Two over-the-counter dietary supplements that anti-doping officials say are popular among high school football players contain steroids, according to court papers filed by federal authorities.
The New York Times reports, that the FDA claims that Tren Xtreme and Mass Xtreme, “marketed as a ‘potent legal alternative to’ steroids,” contain “illegal man-made steroids, also known as designer steroids.”
The Federal authorities allege “that Max Muscle, a walk-in supplement store . . . paid American Cellular Labs to be the exclusive retailer of these products, which could also be purchased on the Internet.”
The investigation stemmed from “reports of severe liver and kidney problems in people who had used the two products, according to court documents.”
Under federal law, the FDA can act on dietary supplements “only in cases when it identifies a harmful or adulterated product that is already on sale.”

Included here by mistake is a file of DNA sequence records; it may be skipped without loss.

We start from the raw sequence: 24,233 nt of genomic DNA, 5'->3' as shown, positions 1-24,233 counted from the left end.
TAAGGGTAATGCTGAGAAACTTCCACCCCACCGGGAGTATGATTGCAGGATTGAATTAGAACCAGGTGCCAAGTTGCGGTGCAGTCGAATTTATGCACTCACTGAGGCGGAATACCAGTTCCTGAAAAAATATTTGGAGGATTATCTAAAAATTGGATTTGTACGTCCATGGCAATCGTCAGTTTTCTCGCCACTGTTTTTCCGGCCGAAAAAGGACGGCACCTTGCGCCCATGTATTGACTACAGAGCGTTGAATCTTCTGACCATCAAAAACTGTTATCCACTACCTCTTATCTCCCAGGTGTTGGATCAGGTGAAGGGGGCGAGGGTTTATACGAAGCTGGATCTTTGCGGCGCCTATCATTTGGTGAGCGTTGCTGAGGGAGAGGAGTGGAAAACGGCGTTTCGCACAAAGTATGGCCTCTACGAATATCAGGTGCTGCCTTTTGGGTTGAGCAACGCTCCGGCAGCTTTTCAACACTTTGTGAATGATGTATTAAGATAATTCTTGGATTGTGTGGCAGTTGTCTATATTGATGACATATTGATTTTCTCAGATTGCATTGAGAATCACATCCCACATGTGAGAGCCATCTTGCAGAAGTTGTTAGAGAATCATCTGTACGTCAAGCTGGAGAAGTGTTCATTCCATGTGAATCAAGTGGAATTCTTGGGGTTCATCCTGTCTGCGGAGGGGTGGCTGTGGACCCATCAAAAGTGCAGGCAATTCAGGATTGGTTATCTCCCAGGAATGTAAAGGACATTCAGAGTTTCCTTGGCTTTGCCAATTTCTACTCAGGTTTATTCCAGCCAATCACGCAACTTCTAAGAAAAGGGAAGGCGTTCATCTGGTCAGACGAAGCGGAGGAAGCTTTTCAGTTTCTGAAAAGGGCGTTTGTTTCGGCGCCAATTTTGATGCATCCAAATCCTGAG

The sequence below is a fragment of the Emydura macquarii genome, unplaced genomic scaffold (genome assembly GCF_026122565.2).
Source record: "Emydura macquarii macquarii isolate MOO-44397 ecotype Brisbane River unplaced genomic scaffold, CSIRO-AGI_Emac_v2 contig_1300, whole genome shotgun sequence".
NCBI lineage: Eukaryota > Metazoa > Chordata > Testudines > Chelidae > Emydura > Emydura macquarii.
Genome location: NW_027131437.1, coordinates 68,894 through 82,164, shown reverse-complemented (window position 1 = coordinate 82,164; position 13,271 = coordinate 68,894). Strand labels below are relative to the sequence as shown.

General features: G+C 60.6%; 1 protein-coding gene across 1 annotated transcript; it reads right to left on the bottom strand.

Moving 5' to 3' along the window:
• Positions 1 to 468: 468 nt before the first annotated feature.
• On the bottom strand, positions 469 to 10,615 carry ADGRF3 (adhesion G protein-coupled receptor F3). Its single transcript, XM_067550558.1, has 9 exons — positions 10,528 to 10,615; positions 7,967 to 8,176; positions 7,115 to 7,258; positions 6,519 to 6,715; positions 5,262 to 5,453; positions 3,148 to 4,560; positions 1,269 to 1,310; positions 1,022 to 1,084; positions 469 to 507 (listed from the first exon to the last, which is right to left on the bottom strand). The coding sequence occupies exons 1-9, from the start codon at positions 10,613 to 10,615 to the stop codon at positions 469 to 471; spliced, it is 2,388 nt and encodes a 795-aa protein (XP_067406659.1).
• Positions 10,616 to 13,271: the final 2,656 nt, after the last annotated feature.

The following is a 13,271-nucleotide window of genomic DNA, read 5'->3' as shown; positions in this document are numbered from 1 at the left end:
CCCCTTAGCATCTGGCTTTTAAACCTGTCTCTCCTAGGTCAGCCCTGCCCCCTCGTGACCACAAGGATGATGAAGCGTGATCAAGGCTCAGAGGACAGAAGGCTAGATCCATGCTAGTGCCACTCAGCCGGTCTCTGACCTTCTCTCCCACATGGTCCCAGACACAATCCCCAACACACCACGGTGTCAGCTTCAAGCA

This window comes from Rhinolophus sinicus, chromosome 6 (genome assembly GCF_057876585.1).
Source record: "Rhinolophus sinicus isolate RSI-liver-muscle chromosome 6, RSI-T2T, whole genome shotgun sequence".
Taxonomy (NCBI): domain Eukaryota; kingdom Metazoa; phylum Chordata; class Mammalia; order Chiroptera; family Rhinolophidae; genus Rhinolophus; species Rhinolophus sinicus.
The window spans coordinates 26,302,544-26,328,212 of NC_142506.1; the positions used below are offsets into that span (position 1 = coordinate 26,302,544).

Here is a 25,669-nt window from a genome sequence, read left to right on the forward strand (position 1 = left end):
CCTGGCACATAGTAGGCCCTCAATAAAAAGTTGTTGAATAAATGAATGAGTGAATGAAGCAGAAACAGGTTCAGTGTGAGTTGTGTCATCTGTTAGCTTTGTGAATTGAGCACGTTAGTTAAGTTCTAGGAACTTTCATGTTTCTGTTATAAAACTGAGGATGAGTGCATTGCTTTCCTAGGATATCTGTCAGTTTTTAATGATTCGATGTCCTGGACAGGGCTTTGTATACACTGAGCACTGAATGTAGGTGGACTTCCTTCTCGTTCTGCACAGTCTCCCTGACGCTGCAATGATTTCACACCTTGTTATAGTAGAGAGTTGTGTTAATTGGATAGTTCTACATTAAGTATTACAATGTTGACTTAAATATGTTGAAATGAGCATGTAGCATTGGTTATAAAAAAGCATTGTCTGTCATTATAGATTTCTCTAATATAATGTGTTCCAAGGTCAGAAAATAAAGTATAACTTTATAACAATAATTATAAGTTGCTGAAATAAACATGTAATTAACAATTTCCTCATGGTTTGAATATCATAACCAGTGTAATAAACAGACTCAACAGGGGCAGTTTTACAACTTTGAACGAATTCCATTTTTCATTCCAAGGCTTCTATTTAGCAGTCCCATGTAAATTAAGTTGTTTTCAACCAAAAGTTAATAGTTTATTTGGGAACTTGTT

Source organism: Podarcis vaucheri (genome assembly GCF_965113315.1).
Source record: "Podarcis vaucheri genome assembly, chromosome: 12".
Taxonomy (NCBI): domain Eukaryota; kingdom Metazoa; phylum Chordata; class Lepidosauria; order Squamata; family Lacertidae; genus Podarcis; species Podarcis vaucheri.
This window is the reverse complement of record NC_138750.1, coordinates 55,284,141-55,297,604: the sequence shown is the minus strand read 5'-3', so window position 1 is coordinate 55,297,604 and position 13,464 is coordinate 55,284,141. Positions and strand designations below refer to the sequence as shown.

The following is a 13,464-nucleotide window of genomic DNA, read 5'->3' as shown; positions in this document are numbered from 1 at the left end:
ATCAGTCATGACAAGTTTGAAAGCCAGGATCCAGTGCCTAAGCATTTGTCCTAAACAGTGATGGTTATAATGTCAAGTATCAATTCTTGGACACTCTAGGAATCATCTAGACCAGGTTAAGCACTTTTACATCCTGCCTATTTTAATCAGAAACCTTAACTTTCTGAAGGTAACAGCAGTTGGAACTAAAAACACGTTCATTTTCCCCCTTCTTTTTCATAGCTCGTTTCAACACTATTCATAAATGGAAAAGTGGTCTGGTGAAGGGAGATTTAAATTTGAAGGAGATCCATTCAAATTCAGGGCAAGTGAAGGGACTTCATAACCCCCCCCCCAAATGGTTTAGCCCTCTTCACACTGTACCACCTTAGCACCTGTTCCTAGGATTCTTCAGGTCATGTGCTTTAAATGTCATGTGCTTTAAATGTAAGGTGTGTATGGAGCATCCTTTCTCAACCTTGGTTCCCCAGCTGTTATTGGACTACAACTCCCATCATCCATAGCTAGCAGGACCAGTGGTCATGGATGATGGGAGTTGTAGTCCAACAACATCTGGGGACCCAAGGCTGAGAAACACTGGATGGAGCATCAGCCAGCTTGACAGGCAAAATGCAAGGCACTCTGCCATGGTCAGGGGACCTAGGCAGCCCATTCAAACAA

If a supplement is found “to contain an undeclared active pharmaceutical ingredient like a steroid,” however, “the agency considers the product to be an illegal, unapproved drug.”
Of course, this whole problem stems from the fact that in the U.S., unlike most European nations, natural medications (herbs, vitamins, and supplements) are not regulated.
Therefore, in the U.S., it can be very difficult to know if what you are buying over-the-counter or across the Internet actually contains what the label says, without contamination.
However, in my best-selling book, Alternative Medicine: The Christian Handbook, I share with you ways you can be sure that what you purchase is safe and effective. You can get a copy of the book here.